“I used to be against married priests… until I had children. I wish we had more priests who knew what parenting is like.”
“Married priests in the Roman Church would be a disaster!”
“More of a disaster than the priests of the last century? Worse than all the pederasts?”
Seminaries have failed. That’s all there is to it. Go to a church staffed by most priests from Econe, Winona. or Denton Nebraska and you will likely meet a naive and innocent young man who gets all his theology from a manual. He knows nothing of Patrisics or history, thinks the height of ministry is giving a forty minute sermon at a Low Mass (about such relevant topics like the “great” Cornelius a Lapidae… you know, because the homeschooling mother with her five children is so interested in that), and is ill-prepared to deal with people and their everyday problems. His idea of confession advice to a young man struggling with lust is to tell him, “Save yourself to be the bride of Christ. Just say ‘Blood of Christ wash over me’ every time, it works like a cookbook!” (No it doesn’t, and only bad cooks use cookbooks for anything more than a reference). The church-ladies surround him to curry his favor and soon he is in their grasp. Soon, they have become the masters of the church.
Seminaries not run by traditionalists fare little better. Perhaps the pink palaces talked of in Goodbye, Good Men are less prevalent than they used to be, but there is still a dearth of knowledge being imparted to these gentle young men. Perhaps that is the problem? Perhaps young men being plucked from the grind of reality to be indoctrinated for a few years is not the model for priestly formation?
The seminaries were built in the Counter-Reformation so priests wold be better trained and disciplined to combat heresy. Ideally, priests would be better prepared due to their formation. Clearly, this has not been the case. How many priests have we met who spout heresy from the pulpit? How many traditionalist priests lack basic interpersonal and communication skills? The seminary has become an isolated bubble that increases the distance between the faithful and the priest. Too often the priest is the fool while the layman is more practical. The layman can come up with a solution to a problem while the pastor nervously and impotently twitches.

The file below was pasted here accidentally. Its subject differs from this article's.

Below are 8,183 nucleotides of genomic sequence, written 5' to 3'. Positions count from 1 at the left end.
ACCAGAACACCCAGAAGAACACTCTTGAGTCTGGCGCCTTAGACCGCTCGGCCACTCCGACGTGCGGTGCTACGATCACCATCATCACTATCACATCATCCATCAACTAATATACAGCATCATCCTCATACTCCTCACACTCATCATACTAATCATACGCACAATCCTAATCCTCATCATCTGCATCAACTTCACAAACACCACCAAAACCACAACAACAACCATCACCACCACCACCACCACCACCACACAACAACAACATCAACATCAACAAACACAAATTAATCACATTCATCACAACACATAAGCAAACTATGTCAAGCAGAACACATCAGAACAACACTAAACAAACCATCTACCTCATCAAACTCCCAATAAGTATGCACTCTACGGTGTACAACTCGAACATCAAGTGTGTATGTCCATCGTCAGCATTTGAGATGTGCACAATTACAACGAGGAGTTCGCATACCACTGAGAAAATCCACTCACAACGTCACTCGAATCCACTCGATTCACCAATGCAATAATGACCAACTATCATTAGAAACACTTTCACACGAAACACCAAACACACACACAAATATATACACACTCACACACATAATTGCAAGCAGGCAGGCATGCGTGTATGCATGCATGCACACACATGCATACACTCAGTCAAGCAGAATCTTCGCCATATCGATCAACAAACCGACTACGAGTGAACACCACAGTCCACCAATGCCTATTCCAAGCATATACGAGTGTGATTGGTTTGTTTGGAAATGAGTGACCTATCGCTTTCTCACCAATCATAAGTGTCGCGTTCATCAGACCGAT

And we have the gall to complain about a lack of vocations.
Much prayer and action will be needed for this situation to be reversed. In the meantime, the best I can put forward is a new model for the priesthood: “The Council of Deacons”.
One of the positive changes to come from the 1960’s was the revival of the Diaconate as something more than a stepping-stone to priesthood. One can argue about the quality of the formation, but the concept was good. Furthermore, married deacons eliminates the “either-or” conundrum a young man faces with regards to marriage or orders. I propose we use this to our advantage.
First, there must be an effort to grow the diaconate in both quality and quantity. Efforts must be made to reach out to young and old men to inspire them to serve God and his church. Helping at the liturgy, giving communion to those who need it, preaching, and decentralizing the pressure faced by the priests, are all things that they will need to be taught to do at least serviceably. If a church of a couple thousand can pool fifty deacons from varying walks of life, what need have we of altar girls? Would we be able to complain (as Podles did) of women driving the men away from church?
Second, we could use this to select priests. Priests who are local, priests who understand the congregation, priests who have ministered to them for years. Upon the death of a priest the deacons could meet to pick his successor from among their ranks (like a tribal moot to pick a new chieftain). If there is a conflict, they can pick several candidates if they wish (who says the priesthood cannot grow?). The results would then be submitted to the bishop who would either confirm or reject their choice. The result would be a priest that is not Rome’s priest or the bishop’s priest, but OUR priest.
Keep in mind, I am aware of this idea’s limitations. It would a nightmare to implement if one church decided to take this bold step forward. Also, some bad priests will ALWAYS slip through the cracks and there will be corruption at times. It is already that way with the current system. That is human nature. The present hope is to turn around our current problems and have a better system, not a perfect one. We can’t have a perfect one. Not here.
St John Chrysostom, Patron Saint of Preachers, help us in this our need!
Note: I have met some good priests in the SSPX and FSSP in my time, most of them from continental Europe. There was one particular SSPX priest who could silence the church with his sermons against the cowardice of lazy fathers or the false piety of churchladies. Last I heard, he is still going strong teaching in a boy’s school. Would that more traditionalist priests opted for masculinity instead of limp-wristed effete Baroque piety!